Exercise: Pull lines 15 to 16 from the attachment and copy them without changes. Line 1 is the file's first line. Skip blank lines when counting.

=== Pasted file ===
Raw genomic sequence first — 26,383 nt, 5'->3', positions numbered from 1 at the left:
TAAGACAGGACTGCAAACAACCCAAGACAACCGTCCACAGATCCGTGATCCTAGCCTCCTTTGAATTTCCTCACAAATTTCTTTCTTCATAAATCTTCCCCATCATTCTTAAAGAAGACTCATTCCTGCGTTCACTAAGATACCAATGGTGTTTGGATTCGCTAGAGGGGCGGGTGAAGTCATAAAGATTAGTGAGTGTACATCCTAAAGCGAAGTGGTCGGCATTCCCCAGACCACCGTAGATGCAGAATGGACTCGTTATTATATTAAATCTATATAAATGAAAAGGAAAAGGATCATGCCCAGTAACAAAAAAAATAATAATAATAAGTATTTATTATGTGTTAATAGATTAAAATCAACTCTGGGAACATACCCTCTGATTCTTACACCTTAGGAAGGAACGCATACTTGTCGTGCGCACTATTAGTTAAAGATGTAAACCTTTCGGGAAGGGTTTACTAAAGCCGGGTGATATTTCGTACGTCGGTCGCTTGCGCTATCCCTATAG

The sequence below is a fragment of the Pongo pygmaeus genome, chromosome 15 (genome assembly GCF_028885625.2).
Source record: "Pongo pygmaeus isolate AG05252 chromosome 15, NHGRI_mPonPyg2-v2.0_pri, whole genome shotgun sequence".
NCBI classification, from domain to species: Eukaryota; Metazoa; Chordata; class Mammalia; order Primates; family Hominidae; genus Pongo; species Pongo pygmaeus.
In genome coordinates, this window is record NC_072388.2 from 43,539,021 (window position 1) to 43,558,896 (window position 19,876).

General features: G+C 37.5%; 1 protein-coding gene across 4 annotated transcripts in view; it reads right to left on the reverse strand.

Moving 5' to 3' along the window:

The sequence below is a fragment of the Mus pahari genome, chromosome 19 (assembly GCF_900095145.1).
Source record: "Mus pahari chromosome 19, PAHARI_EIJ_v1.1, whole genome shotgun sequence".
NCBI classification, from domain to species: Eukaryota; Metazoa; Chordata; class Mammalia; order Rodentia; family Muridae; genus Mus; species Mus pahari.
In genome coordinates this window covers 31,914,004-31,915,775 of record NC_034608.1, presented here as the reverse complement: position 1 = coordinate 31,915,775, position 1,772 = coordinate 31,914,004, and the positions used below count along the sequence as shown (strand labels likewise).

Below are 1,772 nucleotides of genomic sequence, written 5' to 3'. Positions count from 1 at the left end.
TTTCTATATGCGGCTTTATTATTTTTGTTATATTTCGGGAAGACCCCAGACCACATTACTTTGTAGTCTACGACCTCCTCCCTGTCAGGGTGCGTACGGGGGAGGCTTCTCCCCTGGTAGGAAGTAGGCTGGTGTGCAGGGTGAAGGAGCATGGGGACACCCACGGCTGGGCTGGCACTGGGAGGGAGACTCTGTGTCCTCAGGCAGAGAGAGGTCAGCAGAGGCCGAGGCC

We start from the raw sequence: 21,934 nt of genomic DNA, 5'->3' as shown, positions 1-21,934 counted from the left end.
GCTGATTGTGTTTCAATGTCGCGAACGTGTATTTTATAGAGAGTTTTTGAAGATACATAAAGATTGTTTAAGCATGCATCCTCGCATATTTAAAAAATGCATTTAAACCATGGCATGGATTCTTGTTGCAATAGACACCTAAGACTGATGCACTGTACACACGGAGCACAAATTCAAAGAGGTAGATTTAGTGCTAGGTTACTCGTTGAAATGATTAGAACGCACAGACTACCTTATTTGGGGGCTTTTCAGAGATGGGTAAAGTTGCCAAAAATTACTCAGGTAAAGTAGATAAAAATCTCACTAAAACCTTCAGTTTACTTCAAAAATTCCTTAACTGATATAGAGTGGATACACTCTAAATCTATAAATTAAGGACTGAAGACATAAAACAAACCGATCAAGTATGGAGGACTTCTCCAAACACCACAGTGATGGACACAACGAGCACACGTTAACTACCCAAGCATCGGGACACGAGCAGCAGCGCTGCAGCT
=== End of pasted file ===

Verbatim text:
We start from the raw sequence: 21,934 nt of genomic DNA, 5'->3' as shown, positions 1-21,934 counted from the left end.
GCTGATTGTGTTTCAATGTCGCGAACGTGTATTTTATAGAGAGTTTTTGAAGATACATAAAGATTGTTTAAGCATGCATCCTCGCATATTTAAAAAATGCATTTAAACCATGGCATGGATTCTTGTTGCAATAGACACCTAAGACTGATGCACTGTACACACGGAGCACAAATTCAAAGAGGTAGATTTAGTGCTAGGTTACTCGTTGAAATGATTAGAACGCACAGACTACCTTATTTGGGGGCTTTTCAGAGATGGGTAAAGTTGCCAAAAATTACTCAGGTAAAGTAGATAAAAATCTCACTAAAACCTTCAGTTTACTTCAAAAATTCCTTAACTGATATAGAGTGGATACACTCTAAATCTATAAATTAAGGACTGAAGACATAAAACAAACCGATCAAGTATGGAGGACTTCTCCAAACACCACAGTGATGGACACAACGAGCACACGTTAACTACCCAAGCATCGGGACACGAGCAGCAGCGCTGCAGCT